Rupert Goodwins' Diary

Monday 31/07/2006 You've seen the YouTube clip. You've read the commentary.
Written by Rupert Goodwins, Contributor

Monday 31/07/2006

You've seen the YouTube clip. You've read the commentary. You've even bought the T-shirt. And your aunt has laughed her head off. Microsoft, never a company lacking in hubris, decided to mock the gods of demo and committed the number one sin — showing off speech recognition to an important audience.

Lesson one: never show off speech recognition to an important audience. It never works. This has been an accepted fact of life since 1984, when Apricot launched its stylish, innovative and futile Portable to a chortling world. That had speech recognition: it didn't work. Microsoft shows no sign of believing this lesson, as it says it's fixed the bugs and will be showing off Vista speech recognition again soon. It may even be right — but a hundred flawless exhibitions of virtuoso word capture won't undo the damage.

Lesson two: be honest about what happened. Ten out of 10 for Microsoft here, as the developers in charge of the speech components swiftly coughed to the problem (at least, we think they coughed. Vista reported the sound as "Rough dogs delete my aunt"). Rob Chambers and Larry Osterman dish the dirt: part of the sound system cranked up the gain on the microphone during the silence between words to the point where the words themselves distorted. There was code to prevent that happening, but sometimes it didn't work.

There's still a good question as to why they chose to demonstrate a system with a known intermittent bug — especially since a later build was available with the problem fixed — but I've been there, I've convinced myself that because something worked three times in a row in private it'd be fine that one more time in public. I've enjoyed the full facial albumen. They have my sympathy.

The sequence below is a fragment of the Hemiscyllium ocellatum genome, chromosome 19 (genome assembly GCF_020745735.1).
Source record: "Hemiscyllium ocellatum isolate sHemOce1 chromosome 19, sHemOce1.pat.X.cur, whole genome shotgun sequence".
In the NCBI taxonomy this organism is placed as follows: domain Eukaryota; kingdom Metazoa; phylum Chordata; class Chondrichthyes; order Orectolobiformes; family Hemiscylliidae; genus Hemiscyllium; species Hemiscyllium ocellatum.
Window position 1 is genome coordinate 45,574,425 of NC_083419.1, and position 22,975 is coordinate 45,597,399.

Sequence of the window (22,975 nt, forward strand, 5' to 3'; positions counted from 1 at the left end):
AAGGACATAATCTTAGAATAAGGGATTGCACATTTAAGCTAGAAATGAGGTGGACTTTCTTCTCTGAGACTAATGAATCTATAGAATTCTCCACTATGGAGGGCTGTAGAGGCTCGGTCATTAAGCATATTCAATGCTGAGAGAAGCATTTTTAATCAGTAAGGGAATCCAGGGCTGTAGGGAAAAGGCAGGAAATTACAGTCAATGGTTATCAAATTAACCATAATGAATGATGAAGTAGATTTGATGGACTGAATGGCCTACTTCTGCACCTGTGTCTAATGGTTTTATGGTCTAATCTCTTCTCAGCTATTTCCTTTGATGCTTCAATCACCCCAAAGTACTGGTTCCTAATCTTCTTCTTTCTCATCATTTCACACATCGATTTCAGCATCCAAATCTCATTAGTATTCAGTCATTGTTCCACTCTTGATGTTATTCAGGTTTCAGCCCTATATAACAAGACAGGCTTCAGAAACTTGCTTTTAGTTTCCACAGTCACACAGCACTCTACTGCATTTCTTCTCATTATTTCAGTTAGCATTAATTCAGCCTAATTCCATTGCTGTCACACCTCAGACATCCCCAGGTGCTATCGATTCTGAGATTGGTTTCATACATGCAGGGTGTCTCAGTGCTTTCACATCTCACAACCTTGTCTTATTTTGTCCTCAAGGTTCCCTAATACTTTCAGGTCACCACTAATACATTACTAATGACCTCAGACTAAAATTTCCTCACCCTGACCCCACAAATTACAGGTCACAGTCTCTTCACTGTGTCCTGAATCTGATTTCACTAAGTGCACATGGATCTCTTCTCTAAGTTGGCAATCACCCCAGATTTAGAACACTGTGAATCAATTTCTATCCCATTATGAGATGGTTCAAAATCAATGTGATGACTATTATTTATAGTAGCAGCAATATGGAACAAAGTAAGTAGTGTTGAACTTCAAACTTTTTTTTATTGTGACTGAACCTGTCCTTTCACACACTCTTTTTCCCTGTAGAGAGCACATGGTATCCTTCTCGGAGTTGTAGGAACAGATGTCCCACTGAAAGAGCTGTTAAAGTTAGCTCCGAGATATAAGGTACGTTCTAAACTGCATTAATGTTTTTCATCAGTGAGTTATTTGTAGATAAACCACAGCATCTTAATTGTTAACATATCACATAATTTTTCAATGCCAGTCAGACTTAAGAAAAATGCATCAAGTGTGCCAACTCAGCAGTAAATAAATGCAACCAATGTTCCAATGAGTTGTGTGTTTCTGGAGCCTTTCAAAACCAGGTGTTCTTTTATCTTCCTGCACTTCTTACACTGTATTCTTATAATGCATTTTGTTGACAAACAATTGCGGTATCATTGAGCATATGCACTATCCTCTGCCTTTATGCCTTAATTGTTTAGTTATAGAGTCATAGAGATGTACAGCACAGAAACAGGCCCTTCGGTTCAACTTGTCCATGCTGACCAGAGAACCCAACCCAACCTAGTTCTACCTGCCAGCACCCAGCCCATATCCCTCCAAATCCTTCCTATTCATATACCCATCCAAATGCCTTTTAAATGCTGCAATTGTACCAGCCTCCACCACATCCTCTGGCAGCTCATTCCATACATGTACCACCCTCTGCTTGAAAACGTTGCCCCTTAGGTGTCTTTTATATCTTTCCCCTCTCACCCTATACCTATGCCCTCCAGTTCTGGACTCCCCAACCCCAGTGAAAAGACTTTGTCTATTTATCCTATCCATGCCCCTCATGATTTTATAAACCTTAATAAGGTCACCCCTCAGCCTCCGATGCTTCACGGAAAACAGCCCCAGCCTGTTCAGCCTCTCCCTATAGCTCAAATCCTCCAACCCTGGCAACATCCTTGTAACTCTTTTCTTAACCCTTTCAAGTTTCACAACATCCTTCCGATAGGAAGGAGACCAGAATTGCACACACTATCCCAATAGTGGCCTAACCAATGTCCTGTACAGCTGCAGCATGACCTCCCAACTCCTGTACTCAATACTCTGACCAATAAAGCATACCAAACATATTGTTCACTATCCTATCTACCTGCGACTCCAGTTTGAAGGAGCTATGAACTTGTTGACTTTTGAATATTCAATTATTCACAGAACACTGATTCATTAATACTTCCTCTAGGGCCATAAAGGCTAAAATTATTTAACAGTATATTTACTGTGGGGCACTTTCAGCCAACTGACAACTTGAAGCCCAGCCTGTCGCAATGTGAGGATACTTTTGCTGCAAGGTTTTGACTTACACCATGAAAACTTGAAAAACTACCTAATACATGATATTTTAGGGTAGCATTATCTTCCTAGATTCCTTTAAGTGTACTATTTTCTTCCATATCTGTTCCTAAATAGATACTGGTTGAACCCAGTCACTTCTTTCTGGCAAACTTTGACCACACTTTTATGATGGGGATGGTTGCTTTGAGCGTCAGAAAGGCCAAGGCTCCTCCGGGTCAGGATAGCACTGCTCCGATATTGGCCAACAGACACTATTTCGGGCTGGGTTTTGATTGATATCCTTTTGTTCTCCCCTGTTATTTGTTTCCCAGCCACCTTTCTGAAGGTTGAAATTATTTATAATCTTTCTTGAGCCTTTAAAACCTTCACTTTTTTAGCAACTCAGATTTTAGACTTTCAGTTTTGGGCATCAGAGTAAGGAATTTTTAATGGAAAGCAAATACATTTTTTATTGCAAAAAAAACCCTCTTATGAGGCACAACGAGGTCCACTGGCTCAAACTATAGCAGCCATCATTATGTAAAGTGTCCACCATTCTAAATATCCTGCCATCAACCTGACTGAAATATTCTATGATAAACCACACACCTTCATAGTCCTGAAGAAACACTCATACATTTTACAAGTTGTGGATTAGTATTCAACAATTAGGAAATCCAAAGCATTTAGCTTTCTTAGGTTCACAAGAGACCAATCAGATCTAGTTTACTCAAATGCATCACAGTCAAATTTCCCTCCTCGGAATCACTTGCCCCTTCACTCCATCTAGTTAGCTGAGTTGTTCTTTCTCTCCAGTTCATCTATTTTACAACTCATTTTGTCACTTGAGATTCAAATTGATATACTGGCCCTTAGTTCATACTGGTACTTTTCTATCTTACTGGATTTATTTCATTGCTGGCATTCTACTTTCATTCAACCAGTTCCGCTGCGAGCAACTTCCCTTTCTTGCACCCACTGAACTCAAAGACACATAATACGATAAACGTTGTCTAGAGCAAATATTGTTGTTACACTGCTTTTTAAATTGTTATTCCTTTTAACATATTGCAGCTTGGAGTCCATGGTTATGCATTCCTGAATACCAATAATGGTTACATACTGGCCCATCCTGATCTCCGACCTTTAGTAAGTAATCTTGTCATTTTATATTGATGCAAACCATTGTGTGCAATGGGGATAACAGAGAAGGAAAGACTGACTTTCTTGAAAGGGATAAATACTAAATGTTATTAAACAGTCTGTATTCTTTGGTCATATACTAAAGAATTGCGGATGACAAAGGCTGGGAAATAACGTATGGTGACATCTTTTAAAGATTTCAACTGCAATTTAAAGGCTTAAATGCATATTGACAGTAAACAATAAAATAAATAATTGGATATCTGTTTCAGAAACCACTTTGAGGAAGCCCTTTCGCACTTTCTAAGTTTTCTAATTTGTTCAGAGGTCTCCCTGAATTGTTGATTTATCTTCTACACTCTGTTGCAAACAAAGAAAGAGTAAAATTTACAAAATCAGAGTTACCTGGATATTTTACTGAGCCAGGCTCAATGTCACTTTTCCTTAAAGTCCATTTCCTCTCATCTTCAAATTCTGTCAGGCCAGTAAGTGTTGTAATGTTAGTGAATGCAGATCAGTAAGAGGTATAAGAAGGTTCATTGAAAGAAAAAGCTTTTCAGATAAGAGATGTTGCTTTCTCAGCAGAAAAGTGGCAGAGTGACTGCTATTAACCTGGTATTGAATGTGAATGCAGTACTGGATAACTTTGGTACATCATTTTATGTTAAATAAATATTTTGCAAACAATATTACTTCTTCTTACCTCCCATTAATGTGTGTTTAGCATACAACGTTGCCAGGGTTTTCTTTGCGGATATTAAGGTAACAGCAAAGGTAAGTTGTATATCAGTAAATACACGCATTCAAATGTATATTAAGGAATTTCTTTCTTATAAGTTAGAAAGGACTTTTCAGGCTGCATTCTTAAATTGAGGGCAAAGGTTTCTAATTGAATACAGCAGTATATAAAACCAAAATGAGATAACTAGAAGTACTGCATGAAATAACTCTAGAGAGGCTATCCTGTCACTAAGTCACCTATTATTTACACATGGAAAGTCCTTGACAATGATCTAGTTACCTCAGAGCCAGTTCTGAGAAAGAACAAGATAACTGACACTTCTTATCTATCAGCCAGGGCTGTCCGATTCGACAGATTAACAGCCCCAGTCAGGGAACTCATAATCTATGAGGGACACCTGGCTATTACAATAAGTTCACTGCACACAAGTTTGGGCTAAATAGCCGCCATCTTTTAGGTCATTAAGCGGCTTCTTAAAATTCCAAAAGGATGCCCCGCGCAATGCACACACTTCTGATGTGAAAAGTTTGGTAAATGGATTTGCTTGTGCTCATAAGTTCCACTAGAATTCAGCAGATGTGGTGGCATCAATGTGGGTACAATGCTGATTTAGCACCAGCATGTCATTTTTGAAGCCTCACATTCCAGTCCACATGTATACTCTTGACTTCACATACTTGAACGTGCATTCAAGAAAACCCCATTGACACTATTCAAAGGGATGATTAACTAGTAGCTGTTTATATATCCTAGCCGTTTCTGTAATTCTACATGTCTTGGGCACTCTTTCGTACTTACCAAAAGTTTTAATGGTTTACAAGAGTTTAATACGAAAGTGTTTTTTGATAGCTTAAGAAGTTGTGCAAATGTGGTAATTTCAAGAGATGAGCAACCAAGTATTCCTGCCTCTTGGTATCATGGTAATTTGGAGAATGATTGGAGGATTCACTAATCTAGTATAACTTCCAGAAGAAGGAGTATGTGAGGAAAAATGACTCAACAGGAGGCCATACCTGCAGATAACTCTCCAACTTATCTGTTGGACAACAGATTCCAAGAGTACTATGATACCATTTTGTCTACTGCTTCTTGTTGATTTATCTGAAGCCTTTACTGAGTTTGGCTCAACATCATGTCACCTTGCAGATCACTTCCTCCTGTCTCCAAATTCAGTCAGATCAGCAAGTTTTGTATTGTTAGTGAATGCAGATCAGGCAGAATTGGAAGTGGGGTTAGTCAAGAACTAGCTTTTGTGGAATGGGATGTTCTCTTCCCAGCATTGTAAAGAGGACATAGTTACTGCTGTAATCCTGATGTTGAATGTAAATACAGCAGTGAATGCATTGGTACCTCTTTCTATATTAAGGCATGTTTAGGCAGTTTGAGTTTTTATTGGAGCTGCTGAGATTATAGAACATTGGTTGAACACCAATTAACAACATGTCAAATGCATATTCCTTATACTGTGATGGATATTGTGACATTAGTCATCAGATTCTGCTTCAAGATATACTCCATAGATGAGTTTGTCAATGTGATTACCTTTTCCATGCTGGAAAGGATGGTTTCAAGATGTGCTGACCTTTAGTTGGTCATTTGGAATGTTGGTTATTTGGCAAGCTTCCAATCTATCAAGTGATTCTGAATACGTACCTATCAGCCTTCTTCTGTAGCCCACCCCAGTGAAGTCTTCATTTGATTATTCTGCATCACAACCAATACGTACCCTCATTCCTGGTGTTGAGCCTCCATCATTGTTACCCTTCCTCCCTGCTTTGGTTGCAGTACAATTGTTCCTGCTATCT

Lesson three: have a word with your PR company. While Microsoft has learned lesson two, its PR company, Waggener Edstrom, is still living in the past. The TV presenter on the video clip was happy to report that Microsoft "was not happy we showed you that video, and blames ambient noise for the failure. But as you can hear, it was quiet until the product didn't work and everyone started laughing. Live television is rough. Welcome to our world". Ho ho. But of course, it wasn't Microsoft being unhappy, it was WaggEd trying to spin the story. We've been on the end of that spin machine, and it's counter-productive. Perhaps it used to work with the non-technical media, but no more — after all this time, the huge gap between the neo-Stalinist stance of Microsoft Official Reality and what people can see for themselves has percolated into the noodle of the least critical observer.

Microsoft knows this in its heart. That's why is why Rob Chambers and Larry Osterman are free to tell the truth and in so doing help to heal the decades of disdain in which the company has held its customers. Even Steve Ballmer feels able to say where the Vista development effort went wrong. WaggEd, bless it, is still flying over the jungle blasting propaganda from its helicopters. It looks foolish. It makes its client look foolish. It's out of touch.

You don't want that in your PR company. Perhaps someone in Microsoft could recognise this.

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